Support is also called for ending "stop-gap measures to take care of healthcare arrears, through an overhaul of its cost structure" and "exploring a more sustainable revenue base, to preserve healthcare quality standards."

The IMF also recommends the development and implementation of a full-fledged strategy for state-owned enterprises (SOEs), "including the separation of core from non-core businesses, and a strengthened oversight system for the former to ensure that they contribute their fair share to the budget by remaining financially durable after their public service obligations are met. The authorities’ commitments to sell some non-core SOEs over the next few years is a promising start." 

Also recommended is ensuring the long-term sustainability of the pension system, given population aging.

In addition to these areas, constantly improving the competitiveness of the Croatian economy through active dialogue with the private sector, remains essential.

"For the forthcoming increase in public investment to have maximum effect on the economy’s growth rate, it must be complemented by increases in private investment, as well. Reforms to the framework of debt restructuring, insolvency, and efforts to further improve predictability and efficiency in legal procedures remain central to unlocking more resources from investors, as it allows them to invest with greater confidence."

Banking system liquid and sufficiently capitalized

"Monetary policy remains highly expansionary, within the exchange rate anchor in place since 1993. This stance is appropriate given the need to nurse the economy fully back to health," the IMF staff said.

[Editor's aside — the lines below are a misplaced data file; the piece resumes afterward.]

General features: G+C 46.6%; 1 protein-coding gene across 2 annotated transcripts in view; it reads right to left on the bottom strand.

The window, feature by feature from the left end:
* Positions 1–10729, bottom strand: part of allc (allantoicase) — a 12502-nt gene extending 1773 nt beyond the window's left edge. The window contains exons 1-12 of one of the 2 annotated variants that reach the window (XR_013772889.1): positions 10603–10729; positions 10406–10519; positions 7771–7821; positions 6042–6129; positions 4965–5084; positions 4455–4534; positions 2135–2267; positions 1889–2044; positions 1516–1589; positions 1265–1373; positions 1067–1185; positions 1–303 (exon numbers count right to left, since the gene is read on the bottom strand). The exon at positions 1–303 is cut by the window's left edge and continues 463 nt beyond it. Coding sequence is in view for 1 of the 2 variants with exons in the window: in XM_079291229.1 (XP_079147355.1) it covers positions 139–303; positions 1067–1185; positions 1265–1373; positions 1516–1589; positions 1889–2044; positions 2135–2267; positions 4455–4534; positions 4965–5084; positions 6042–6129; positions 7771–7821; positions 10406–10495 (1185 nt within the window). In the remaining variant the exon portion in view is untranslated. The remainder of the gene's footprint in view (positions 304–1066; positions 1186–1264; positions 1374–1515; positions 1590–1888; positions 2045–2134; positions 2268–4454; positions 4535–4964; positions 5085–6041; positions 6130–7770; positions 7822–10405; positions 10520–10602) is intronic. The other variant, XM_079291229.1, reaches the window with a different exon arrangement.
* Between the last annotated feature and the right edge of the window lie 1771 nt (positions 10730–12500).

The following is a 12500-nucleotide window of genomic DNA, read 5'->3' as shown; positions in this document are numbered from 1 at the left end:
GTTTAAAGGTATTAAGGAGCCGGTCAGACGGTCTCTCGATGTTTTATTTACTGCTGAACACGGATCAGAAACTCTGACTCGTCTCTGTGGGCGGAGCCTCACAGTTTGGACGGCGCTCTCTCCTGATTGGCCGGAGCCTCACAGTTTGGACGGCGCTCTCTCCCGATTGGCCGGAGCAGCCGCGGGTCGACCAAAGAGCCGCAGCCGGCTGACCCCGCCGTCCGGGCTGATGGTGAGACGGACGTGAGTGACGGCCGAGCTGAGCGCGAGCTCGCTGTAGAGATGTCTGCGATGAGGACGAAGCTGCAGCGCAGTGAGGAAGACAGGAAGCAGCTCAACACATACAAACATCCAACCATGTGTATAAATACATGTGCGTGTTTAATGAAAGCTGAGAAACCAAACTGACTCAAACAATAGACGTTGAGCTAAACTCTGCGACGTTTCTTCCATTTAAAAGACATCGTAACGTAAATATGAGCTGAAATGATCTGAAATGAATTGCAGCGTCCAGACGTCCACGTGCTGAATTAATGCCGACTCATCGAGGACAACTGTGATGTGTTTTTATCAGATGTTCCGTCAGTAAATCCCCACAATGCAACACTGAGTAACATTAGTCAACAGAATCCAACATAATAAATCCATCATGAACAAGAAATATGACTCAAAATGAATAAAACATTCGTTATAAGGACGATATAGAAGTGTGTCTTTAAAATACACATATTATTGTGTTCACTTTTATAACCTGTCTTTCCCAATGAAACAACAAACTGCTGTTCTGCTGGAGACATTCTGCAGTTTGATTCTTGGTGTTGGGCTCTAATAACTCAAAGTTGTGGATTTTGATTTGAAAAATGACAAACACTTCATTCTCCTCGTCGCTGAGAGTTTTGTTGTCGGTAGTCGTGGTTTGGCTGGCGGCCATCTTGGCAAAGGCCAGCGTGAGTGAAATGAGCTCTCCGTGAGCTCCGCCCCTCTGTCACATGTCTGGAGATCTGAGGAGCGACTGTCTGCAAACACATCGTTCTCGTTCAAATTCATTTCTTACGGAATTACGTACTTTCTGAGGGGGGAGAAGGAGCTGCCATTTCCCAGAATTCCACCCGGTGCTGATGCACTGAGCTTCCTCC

The recent pick-up in inflation is more likely than not to be transitory in nature, but should inflationary pressures prove more persistent than in the euro area, the central bank "may consider reducing excess liquidity in the banking system, while maintaining exchange rate stability."

"The banking system has remained liquid and is on average well capitalized," the mission said, adding that there was more than enough money to meet the demand for corporate loans.

Housing lending remains strong, while uninsured household cash loans have decreased, which the IMF said was positive.

Although the ratio of non-performing loans to total loans has remained stable, the so-called stage II loans, a forward-looking indicator of future asset quality problems, has risen - particularly for non-financial corporations. This development warrants continued close monitoring."

"The pandemic has not affected the upward trend in house prices in Zagreb and coastal areas. To the extent that housing purchases are not driven by excessive household borrowing, they do not constitute an immediate financial stability risk," the IMF said.

However, this also requires continued monitoring by the central bank, If circumstances require it, the central bank "might wish to consider putting in place more formal macro-prudential measures (than the current implicit debt-service-to-income ratio included in the Foreclosure Act)."